23. A Supreme Court Vote Is Just One of Heidi Heitkamp’s Headaches Washington, July 23

    In North Dakota, Senator Heidi Heitkamp is grappling with a Supreme Court pick, a trade war, a hostile President Trump and a well-known Republican challenger.

  24. How to Tell Where Brett Kavanaugh Stands on Citizens United Washington, July 23

    A single sentence in a 1976 Supreme Court decision holds the key to understanding Judge Kavanaugh’s approach to campaign finance law.

  25. Roe v. Wade, Part 1: Who Was Jane Roe? Podcasts, July 23

    We examine how abortion — and the Supreme Court case that legalized the procedure in the United States — became one of the most politically divisive issues of our time.

  26. Brett Kavanaugh Will Fit Right In at the Pro-Corporate Roberts Court Editorial, July 22

    President Trump’s choice for the latest Supreme Court vacancy will continue a trend toward widening America’s power and wealth gaps.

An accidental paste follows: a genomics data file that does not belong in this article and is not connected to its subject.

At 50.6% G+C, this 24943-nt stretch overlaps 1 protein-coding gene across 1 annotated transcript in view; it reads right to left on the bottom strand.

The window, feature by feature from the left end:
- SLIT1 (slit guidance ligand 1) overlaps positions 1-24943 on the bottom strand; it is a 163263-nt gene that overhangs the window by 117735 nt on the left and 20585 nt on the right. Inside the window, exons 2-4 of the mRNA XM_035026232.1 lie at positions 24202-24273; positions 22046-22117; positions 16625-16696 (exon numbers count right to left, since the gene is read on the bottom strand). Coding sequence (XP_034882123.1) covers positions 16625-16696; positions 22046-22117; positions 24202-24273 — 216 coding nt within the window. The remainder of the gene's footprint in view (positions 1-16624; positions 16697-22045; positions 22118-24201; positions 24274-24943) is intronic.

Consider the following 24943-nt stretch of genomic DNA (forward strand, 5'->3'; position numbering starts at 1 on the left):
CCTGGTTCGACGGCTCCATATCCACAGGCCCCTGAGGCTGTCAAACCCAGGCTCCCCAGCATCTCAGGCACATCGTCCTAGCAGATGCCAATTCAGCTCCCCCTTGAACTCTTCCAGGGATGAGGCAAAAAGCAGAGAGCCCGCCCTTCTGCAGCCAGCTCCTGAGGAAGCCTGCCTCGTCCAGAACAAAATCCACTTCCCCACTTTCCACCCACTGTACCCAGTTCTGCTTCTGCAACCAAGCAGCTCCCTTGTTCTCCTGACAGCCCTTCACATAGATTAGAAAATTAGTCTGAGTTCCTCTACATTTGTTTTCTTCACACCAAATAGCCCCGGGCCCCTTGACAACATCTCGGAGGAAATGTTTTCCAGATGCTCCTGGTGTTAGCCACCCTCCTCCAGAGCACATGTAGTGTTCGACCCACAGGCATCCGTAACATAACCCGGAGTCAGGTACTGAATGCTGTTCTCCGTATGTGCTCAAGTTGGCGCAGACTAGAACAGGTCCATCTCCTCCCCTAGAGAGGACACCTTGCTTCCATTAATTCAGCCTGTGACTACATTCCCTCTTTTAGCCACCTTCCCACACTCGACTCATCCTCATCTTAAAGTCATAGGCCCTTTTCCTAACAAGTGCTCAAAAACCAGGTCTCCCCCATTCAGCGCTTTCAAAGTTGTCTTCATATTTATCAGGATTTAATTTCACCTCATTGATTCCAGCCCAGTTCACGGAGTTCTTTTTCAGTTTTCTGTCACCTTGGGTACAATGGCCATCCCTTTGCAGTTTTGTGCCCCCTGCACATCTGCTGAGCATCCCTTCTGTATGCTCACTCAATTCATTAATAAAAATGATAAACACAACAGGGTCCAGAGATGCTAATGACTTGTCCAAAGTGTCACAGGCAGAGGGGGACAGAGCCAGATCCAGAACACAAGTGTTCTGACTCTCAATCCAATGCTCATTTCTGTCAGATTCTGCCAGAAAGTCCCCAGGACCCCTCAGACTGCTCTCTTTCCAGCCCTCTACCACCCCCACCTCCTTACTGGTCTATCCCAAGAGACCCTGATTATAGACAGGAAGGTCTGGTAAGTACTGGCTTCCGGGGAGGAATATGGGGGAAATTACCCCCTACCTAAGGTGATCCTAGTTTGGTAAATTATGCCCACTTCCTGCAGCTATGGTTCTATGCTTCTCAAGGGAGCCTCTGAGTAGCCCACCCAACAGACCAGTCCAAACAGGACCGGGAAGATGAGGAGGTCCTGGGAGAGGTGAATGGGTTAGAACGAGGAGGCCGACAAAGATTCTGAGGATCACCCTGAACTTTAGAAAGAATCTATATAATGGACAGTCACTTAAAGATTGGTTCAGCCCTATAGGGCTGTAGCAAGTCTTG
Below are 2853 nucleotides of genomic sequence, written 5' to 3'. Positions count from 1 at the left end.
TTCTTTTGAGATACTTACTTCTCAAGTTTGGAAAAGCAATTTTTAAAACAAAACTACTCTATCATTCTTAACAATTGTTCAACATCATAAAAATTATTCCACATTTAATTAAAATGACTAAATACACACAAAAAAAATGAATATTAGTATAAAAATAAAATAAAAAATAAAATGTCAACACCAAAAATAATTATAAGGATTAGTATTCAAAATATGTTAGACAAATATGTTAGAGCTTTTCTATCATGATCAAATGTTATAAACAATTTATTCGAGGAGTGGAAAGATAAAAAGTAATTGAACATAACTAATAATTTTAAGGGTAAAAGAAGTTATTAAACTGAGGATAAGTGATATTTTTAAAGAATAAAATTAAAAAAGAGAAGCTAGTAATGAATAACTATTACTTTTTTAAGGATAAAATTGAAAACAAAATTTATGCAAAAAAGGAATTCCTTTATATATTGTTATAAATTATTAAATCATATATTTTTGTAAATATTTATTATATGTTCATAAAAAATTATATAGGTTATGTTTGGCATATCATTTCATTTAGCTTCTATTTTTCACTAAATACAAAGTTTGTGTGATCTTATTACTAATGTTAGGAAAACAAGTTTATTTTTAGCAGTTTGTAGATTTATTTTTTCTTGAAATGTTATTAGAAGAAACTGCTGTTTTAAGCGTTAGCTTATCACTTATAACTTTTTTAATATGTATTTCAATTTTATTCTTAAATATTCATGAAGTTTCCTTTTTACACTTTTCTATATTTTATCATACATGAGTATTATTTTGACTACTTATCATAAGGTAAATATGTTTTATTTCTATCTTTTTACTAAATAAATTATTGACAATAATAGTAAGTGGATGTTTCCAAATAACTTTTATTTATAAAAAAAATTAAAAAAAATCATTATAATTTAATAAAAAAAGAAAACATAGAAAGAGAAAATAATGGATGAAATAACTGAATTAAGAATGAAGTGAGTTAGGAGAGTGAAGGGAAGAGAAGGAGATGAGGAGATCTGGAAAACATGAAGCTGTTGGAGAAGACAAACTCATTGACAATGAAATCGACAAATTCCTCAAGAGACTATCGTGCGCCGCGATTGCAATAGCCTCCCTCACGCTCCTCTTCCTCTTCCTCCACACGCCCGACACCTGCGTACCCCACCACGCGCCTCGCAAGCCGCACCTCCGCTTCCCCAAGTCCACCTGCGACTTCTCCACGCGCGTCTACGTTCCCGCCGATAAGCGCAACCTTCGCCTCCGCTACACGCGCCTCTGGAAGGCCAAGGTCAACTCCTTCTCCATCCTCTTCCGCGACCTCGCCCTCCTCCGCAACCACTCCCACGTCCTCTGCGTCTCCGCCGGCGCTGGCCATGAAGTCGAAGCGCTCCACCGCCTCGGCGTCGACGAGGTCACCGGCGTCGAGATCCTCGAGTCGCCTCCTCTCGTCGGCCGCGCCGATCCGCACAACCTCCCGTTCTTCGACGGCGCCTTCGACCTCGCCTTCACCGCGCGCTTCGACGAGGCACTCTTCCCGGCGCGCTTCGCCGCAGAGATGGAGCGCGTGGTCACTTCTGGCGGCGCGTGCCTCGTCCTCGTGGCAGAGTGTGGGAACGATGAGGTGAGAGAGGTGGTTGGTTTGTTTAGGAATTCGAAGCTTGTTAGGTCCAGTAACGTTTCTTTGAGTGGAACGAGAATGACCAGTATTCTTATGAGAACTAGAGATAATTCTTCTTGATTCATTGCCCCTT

27. Anti-Abortion Protesters at Queens Clinic Did Not Harass Patients, Judge Rules Metro, July 22

    The federal judge’s ruling came in response to a lawsuit filed by the New York attorney general’s office that aggressive protesters violated laws guaranteeing reproductive health access.

  28. Awaiting the Hearings on Judge Kavanaugh Letters, July 21

    Readers discuss Democratic strategies for the confirmation hearings, Roe v. Wade, voter ID laws and more.

  29. What if You Owned a Beach but Weren’t Allowed to Get to It? Op Ed, July 20

    In California, a long-running fight could be nearing a conclusion. At stake for the public is access to a magnificent coastline.

  30. A Cheat Sheet to Catch Up on the Supreme Court Nomination Politics, July 20